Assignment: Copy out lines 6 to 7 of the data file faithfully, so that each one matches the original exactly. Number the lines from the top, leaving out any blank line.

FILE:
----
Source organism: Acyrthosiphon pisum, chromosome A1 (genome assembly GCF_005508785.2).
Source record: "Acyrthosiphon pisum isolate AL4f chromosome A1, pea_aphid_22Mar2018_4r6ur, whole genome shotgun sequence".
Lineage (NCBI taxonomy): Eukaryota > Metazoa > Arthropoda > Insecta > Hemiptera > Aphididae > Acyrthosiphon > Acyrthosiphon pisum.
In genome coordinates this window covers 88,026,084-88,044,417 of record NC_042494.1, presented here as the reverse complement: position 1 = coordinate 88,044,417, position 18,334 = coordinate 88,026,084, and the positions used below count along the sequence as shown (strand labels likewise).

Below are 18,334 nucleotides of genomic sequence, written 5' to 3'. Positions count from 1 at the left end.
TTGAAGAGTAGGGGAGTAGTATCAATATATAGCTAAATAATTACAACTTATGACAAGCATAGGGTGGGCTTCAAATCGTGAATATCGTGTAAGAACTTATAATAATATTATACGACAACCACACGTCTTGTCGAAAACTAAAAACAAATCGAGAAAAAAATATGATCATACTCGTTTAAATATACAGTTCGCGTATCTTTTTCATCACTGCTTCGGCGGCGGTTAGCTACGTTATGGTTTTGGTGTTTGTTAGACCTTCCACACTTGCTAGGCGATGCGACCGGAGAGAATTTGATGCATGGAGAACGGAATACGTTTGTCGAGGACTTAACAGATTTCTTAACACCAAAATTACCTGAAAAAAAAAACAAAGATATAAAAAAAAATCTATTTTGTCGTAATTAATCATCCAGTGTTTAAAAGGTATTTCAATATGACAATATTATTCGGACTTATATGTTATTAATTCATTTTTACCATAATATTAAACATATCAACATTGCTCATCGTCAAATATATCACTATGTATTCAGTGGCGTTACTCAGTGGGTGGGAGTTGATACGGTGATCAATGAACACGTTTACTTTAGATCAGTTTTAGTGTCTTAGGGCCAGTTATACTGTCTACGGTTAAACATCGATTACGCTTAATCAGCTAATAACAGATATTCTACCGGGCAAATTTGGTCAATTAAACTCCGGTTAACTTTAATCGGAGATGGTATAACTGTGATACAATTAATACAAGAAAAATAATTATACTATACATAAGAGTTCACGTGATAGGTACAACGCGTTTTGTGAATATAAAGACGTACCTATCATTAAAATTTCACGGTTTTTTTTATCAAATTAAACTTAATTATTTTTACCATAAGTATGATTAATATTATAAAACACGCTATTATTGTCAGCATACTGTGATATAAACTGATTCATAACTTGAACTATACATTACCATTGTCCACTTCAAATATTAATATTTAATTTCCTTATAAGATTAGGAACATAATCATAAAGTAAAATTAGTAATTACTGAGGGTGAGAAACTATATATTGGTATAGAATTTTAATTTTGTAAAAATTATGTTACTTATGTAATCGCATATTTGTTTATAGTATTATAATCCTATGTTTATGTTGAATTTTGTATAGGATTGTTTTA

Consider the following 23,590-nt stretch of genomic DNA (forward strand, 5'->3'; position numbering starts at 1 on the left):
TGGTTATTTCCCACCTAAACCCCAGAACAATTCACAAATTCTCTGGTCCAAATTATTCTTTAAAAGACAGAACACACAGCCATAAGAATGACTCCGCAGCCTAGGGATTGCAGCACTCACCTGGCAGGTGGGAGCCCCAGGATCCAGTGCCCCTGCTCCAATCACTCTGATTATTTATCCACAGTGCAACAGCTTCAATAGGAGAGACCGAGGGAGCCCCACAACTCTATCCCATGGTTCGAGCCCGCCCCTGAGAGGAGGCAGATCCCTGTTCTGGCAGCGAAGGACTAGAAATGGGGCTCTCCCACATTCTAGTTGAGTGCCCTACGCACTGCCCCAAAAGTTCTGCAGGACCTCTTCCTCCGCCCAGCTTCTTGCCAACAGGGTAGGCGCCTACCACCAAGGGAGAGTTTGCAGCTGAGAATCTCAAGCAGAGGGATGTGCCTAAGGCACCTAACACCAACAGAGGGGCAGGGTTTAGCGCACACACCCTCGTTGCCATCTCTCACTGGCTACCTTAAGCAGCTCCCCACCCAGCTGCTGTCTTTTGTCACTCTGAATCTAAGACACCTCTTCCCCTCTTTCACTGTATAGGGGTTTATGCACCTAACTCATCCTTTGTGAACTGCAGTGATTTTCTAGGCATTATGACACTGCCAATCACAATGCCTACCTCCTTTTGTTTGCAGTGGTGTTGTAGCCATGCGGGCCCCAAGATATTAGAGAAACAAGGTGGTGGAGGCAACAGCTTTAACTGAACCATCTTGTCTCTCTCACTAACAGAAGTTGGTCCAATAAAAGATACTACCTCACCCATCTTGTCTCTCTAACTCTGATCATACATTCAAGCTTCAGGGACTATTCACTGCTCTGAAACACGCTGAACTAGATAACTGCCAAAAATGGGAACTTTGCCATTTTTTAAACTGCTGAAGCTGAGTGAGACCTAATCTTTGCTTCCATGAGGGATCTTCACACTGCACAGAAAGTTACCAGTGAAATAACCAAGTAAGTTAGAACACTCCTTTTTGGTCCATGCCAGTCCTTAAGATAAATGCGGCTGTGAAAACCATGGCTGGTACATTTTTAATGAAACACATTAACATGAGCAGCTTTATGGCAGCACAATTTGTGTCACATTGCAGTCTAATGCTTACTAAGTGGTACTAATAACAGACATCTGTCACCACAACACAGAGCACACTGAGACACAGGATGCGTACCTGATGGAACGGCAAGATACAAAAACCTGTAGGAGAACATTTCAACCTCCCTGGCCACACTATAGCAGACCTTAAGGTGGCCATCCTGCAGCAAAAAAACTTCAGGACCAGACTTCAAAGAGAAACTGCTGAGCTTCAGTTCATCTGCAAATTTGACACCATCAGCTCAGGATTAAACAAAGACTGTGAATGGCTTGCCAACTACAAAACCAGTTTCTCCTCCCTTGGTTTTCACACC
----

TTGAAGAGTAGGGGAGTAGTATCAATATATAGCTAAATAATTACAACTTATGACAAGCATAGGGTGGGCTTCAAATCGTGAATATCGTGTAAGAACTTATAATAATATTATACGACAACCACACGTCTTGTCGAAAACTAAAAACAAATCGAGAAAAAAATATGATCATACTCGTTTAAATATACAGTTCGCGTATCTTTTTCATCACTGCTTCGGCGGCGGTTAGCTACGTTATGGTTTTGGTGTTTGTTAGACCTTCCACACTTGCTAGGCGATGCGACCGGAGAGAATTTGATGCATGGAGAACGGAATACGTTTGTCGAGGACTTAACAGATTTCTTAACACCAAAATTACCTGAAAAAAAAAACAAAGATATAAAAAAAAATCTATTTTGTCGTAATTAATCATCCAGTGTTTAAAAGGTATTTCAATATGACAATATTATTCGGACTTATATGTTATTAATTCATTTTTACCATAATATTAAACATATCAACATTGCTCATCGTCAAATATATCACTATGTATTCAGTGGCGTTACTCAGTGGGTGGGAGTTGATACGGTGATCAATGAACACGTTTACTTTAGATCAGTTTTAGTGTCTTAGGGCCAGTTATACTGTCTACGGTTAAACATCGATTACGCTTAATCAGCTAATAACAGATATTCTACCGGGCAAATTTGGTCAATTAAACTCCGGTTAACTTTAATCGGAGATGGTATAACTGTGATACAATTAATACAAGAAAAATAATTATACTATACATAAGAGTTCACGTGATAGGTACAACGCGTTTTGTGAATATAAAGACGTACCTATCATTAAAATTTCACGGTTTTTTTTATCAAATTAAACTTAATTATTTTTACCATAAGTATGATTAATATTATAAAACACGCTATTATTGTCAGCATACTGTGATATAAACTGATTCATAACTTGAACTATACATTACCATTGTCCACTTCAAATATTAATATTTAATTTCCTTATAAGATTAGGAACATAATCATAAAGTAAAATTAGTAATTACTGAGGGTGAGAAACTATATATTGGTATAGAATTTTAATTTTGTAAAAATTATGTTACTTATGTAATCGCATATTTGTTTATAGTATTATAATCCTATGTTTATGTTGAATTTTGTATAGGATTGTTTTA

Consider the following 23,590-nt stretch of genomic DNA (forward strand, 5'->3'; position numbering starts at 1 on the left):